28 x 4 x 12. A far more advanced bridge design; uses a crank to lift and lower.
The main purpose of these all-natural, untreated wood kits is to demonstrate scientific principles in action. Heres how they work: each kit comes as a set of pre-cut wooden pieces, which are assembled according to illustrated black and white instructions. Once you finish putting everything together, the set becomes a fully-functional scientific or historical representation. The catapult, for example, stands at 8 tall, 5 wide, and can fling small objects over 15 feet. But its not just a glued-together wooden frame with a rubber band attached; these kits are put together almost precisely how the real thing was, using only authentic parts. Small wooden pegs (miniature versions of the huge pegs used in the real deal) connect crossbars, supports, and pieces of the frame just as nails would in modern-day building projects. A tiny rope strung through the middle and wound by torsion bars gives the catapult its power, allowing it to hurl miniature stand-ins such as fruit, marshmallows, or even tiny rocks in the exact same way several-hundred-pound projectiles were once thrown in medieval times.
The attention to detail and precise engineering of these kits is absolutely wonderful. While this level of complexity increases the time it takes to put together these kits (about 1 to 2 hours), it also drastically improves the functionality and realism. Kids can learn not only how modern and medieval inventions were put together, but they can also see the scientific principles in action that make them work. The creator of these kits even suggests combining the medieval siege weapons with math and physics lessons to learn about trajectories and graphing. The hydraulics-powered Robotic Arm is a great example of a scientific principle in action. Using three different syringes on a control panel of sorts, the arm can be used to move up and down, turn, and grab objects between two foam panels.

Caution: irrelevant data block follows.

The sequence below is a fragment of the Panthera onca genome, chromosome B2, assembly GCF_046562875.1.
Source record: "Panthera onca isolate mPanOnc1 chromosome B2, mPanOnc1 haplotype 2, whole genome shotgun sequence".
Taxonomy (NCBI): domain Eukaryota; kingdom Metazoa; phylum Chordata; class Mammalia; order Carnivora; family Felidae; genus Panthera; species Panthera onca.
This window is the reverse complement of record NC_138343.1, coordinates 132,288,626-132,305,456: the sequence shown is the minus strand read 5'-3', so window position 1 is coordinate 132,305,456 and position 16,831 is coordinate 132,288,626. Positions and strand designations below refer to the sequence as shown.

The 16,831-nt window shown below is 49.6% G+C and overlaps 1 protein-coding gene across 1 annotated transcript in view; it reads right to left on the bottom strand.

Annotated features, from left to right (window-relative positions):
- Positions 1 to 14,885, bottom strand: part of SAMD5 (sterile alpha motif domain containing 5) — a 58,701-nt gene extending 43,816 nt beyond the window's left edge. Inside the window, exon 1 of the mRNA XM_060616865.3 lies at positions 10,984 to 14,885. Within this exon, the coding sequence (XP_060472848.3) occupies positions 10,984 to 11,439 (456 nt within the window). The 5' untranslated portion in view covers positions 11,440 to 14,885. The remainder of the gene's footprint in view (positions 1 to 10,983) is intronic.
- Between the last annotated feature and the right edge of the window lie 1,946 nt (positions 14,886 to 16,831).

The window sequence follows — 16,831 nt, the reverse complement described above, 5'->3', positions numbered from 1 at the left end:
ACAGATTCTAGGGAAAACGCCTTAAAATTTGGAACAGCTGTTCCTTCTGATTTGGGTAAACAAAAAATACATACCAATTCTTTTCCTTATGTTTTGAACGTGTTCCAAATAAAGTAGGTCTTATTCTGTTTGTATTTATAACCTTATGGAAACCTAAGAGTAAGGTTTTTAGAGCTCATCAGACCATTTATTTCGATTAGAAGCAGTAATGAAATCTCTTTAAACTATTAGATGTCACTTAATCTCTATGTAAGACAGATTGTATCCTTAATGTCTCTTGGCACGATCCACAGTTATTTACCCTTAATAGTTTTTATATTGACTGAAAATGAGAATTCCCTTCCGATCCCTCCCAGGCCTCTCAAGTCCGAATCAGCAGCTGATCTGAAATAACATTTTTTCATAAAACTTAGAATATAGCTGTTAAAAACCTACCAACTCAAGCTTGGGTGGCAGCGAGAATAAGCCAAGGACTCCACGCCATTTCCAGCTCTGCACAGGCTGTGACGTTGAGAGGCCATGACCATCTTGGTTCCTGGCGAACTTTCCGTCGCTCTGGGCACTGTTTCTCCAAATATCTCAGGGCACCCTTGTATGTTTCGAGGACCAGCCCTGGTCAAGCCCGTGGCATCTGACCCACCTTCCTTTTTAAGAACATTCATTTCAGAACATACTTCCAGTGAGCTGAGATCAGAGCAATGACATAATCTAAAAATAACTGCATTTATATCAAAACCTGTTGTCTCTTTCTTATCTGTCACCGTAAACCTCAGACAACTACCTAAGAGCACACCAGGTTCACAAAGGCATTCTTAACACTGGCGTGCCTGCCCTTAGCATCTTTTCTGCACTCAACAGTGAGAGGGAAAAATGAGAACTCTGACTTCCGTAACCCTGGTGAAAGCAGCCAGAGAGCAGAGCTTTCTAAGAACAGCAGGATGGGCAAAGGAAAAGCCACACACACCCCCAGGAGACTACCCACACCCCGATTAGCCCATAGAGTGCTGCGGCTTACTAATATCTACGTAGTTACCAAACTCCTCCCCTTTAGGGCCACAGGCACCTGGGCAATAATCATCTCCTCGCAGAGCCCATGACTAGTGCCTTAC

All kits are fully interactive. Catapults and trebuchets throw things, bridges can turn and lift using cranks and other wooden controls, and hydraulic machines can be controlled by liquid-filled syringes. These kits are also made to be supplemented with other toys; kids can use LEGO figures or other toys to man siege engines or operate bridge controls as a miniature train or other vehicle starts to cross. For more advanced builders and artists, all kits can be painted piece-by-piece to look even better.